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Out-of-network providers are the doctors and facilities that do not have a direct affiliation with your health insurance company. Out-of-network care, either through a physician visit or during an emergency, is usually more expensive. Getting a health insurance plan with out-of-network coverage can help you avoid some surprise medical bills, and this type of coverage is worth it for people who want to maximize their health care choices or who have specialized medical needs.
What does out-of-network health care mean?
Out-of-network health care refers to the physicians, facilities and treatment options that are outside of your health insurance company's group of affiliated providers. Even if a provider is fully licensed and recognized in their field, if they don't have a relationship with the insurance company, they're considered out of network.
Each insurance company has a different health insurance network with a unique group of affiliated doctors. If you receive care that's outside of these providers, your health care service is considered out of network.
In most cases, you'll pay more out of pocket for health care received from an out-of-network provider. Each health insurance plan is different, and your policy will explain how much you pay for in-network care versus out-of-network care.
For example, on a sample family preferred provider organization (PPO) insurance plan, a visit to an in-network specialist has a $50 out-of-pocket cost. However, if you go to an out-of-network provider, you would pay 40% of the total bill with this insurance plan.
How does coverage work?
Understanding a health insurance network can help you avoid high out-of-pocket costs or surprise bills. Here's what to know about how out-of-network coverage works:
- Your policy explains the out-of-network coverage rates: Your cost for out-of-network healthcare will be higher because these medical providers do not have a pricing contract with your health insurance company. Each policy and type of care will have a different cost breakdown. By reviewing the details of your policy, you can learn how your out-of-pocket costs for in-network health care compare to what you'll pay for out-of-network health care.
- Your insurer will list its network of providers: Each health insurance company has an online directory of in-network providers. Before purchasing a health insurance policy, you can save money by checking the online directory to see if your preferred doctors and hospitals are included within its network.
- You're responsible for choosing in-network or out-of-network services: Before seeking any health care, you can avoid unexpected costs by checking if your doctors and facilities are in a health insurer's network. It's up to you to know if your health care will be charged at in-network rates or out-of-network rates. Because an insurance company's network can change throughout the calendar year, it's a good idea to double-check the directory or call your insurer if you have any questions.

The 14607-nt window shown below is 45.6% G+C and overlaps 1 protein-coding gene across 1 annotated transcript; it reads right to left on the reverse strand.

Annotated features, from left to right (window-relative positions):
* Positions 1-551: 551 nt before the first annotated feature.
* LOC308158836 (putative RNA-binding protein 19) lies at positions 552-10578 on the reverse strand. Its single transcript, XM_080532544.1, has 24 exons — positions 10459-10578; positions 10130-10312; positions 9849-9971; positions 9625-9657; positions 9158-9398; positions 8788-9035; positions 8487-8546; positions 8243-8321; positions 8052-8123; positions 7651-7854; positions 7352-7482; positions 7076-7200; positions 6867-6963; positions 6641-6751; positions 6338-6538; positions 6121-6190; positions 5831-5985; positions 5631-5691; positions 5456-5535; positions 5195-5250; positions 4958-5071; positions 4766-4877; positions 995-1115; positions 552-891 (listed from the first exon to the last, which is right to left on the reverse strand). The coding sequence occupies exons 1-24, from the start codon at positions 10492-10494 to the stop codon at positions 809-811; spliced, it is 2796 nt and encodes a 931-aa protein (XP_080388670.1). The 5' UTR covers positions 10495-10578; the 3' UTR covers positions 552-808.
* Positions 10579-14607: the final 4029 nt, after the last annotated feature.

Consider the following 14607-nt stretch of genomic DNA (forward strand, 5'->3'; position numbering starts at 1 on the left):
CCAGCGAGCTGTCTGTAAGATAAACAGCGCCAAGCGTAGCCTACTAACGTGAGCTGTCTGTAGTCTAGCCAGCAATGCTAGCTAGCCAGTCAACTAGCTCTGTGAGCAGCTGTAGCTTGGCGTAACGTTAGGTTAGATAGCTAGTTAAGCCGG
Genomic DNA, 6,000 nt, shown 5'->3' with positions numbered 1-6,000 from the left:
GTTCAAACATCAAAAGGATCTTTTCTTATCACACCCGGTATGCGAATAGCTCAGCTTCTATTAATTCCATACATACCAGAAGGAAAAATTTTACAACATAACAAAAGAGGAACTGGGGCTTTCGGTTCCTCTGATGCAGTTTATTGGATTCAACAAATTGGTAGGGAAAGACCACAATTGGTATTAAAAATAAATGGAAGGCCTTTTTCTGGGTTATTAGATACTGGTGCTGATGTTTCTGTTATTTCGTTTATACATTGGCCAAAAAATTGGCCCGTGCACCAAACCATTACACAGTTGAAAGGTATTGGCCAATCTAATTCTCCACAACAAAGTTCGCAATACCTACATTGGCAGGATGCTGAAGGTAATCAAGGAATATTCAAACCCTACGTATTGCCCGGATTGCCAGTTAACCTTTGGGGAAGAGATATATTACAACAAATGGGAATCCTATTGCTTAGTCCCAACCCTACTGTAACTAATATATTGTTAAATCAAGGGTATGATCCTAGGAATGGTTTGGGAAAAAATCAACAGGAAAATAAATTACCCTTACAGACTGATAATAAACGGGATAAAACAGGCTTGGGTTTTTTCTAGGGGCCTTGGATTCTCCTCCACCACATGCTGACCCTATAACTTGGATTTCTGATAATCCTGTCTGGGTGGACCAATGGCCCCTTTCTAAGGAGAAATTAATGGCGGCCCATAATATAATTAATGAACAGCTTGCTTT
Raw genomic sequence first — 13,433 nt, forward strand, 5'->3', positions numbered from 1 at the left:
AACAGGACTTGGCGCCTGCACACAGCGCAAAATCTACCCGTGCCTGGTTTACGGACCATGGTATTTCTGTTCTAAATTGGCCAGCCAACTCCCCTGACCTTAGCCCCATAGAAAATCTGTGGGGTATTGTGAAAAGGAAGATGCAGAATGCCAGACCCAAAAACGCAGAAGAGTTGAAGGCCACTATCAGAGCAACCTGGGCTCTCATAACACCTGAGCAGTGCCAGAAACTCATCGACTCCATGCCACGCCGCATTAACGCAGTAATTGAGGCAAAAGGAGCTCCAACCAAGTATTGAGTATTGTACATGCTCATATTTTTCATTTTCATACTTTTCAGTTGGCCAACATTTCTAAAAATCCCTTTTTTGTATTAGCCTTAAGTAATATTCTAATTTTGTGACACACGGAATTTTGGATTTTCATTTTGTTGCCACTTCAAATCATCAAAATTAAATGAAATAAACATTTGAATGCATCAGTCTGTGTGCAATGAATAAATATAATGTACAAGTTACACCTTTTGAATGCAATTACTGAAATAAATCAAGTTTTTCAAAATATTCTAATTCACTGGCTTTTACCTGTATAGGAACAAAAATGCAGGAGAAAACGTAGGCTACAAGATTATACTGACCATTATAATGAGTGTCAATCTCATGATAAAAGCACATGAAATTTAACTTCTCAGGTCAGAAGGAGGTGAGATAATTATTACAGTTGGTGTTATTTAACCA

- Out-of-network care may be excluded from deductibles or out-of-pocket maximums: With some health insurance plans, out-of-network expenses may be excluded from the policy's structural benefits. In these cases, what you spend on out-of-network health care may not count toward your deductible or out-of-pocket maximum. This could create a financially risky situation where you could be responsible for the full cost of your out-of-network health care without any limitations.
- Out-of-network costs may have a different billing and reimbursement process: For some insurance companies, out-of-network claims are handled differently. You may be billed directly for these health care services and may have to submit a claim to the insurance company. Any out-of-network reimbursement is then issued directly to you, or you can request that it's sent to the health care provider.
Top four reasons for getting out-of-network health care
- You choose an out-of-network provider because of their specialized expertise or your personal preference
- You need medical care while traveling
- You have a medical emergency and the nearest health care provider is out of network
- Your in-network provider uses out-of-network auxiliary services such as lab tests or anesthesia
How is out-of-network coverage affected by the type of insurance plan?
The type of health insurance plan can affect how in-network and out-of-network coverage is treated. In general, PPO plans offer both in-network and out-of-network care, but your costs are higher when you go out of network. On the other hand, health maintenance organization (HMO) and exclusive provider organization (EPO) plans only offer in-network care, and out-of-network care will not be covered.
Out of network
For example, one UnitedHealthcare HMO plan from the health insurance marketplace does not include out-of-network coverage. You would get the benefits of the plan if you visited doctors or facilities within the insurer's network. However, getting health care services from a provider outside the network would mean you're responsible for the full cost of health care out of pocket.
How can an insurer's network affect emergency care?
Out-of-network care during an emergency can lead to high medical bills. There are some protections in place, but there are also some loopholes that can impact how much you have to pay.